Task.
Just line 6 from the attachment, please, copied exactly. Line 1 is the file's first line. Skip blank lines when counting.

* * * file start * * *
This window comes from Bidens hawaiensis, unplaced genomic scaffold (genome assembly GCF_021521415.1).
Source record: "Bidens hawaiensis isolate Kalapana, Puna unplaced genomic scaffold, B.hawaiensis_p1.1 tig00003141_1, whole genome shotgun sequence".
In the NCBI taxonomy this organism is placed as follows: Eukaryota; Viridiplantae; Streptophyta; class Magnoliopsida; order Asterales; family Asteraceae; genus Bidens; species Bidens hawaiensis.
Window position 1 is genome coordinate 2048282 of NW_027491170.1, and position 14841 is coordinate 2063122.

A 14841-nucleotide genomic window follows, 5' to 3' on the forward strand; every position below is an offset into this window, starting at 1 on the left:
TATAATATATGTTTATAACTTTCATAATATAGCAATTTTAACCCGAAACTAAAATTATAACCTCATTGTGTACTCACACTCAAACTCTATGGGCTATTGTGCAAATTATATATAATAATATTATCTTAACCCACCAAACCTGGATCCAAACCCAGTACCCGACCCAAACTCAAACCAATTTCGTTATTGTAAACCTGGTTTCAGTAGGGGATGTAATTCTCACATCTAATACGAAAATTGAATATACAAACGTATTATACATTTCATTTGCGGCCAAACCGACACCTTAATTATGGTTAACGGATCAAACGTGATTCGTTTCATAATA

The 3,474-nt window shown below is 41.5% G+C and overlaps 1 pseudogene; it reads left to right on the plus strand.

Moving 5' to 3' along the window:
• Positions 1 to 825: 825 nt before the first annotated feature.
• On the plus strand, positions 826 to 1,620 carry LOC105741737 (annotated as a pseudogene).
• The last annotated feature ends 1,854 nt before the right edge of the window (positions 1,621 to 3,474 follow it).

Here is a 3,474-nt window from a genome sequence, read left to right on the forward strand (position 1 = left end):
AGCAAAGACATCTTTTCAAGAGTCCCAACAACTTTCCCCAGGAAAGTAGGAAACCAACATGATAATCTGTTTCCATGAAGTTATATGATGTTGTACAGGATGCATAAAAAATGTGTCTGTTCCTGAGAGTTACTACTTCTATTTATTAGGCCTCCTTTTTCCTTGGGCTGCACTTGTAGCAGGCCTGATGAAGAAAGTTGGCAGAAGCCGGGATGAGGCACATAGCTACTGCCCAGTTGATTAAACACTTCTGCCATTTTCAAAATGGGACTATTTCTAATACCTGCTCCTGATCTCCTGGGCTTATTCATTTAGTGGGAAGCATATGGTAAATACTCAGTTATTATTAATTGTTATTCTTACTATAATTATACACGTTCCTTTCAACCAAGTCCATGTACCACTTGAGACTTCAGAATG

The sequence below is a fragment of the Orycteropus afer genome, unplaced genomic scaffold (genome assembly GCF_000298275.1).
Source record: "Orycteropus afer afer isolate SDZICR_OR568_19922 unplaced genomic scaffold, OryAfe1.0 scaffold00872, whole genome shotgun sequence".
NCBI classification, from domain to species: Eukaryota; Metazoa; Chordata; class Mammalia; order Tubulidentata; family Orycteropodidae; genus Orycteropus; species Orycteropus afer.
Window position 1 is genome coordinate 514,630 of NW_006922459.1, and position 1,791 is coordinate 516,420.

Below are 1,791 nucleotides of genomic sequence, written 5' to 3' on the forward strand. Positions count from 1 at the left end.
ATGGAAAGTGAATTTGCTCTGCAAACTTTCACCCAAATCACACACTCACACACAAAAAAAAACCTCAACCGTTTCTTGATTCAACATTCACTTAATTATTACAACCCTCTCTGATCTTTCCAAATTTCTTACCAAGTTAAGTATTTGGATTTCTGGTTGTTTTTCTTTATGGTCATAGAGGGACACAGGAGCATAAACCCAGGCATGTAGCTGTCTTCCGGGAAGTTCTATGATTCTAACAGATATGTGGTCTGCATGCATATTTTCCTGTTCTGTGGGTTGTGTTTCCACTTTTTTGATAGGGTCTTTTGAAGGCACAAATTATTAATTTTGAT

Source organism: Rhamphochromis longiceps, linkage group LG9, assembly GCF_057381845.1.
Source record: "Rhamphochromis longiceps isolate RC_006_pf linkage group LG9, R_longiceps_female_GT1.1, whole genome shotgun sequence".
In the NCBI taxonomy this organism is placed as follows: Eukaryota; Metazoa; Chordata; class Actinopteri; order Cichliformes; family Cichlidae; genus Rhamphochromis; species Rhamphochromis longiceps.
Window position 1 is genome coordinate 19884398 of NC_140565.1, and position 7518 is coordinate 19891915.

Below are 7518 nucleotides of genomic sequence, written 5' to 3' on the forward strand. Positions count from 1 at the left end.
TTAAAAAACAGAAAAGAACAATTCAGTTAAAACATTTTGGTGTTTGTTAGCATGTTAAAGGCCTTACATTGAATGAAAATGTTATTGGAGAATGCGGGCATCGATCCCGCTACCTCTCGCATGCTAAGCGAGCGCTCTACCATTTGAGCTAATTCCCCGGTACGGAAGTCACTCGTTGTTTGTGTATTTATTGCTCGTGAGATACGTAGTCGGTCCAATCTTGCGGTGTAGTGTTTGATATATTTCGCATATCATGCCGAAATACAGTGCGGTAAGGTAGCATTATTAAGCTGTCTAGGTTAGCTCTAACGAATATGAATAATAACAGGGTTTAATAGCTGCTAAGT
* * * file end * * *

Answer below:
TATAATATATGTTTATAACTTTCATAATATAGCAATTTTAACCCGAAACTAAAATTATAACCTCATTGTGTACTCACACTCAAACTCTATGGGCTATTGTGCAAATTATATATAATAATATTATCTTAACCCACCAAACCTGGATCCAAACCCAGTACCCGACCCAAACTCAAACCAATTTCGTTATTGTAAACCTGGTTTCAGTAGGGGATGTAATTCTCACATCTAATACGAAAATTGAATATACAAACGTATTATACATTTCATTTGCGGCCAAACCGACACCTTAATTATGGTTAACGGATCAAACGTGATTCGTTTCATAATA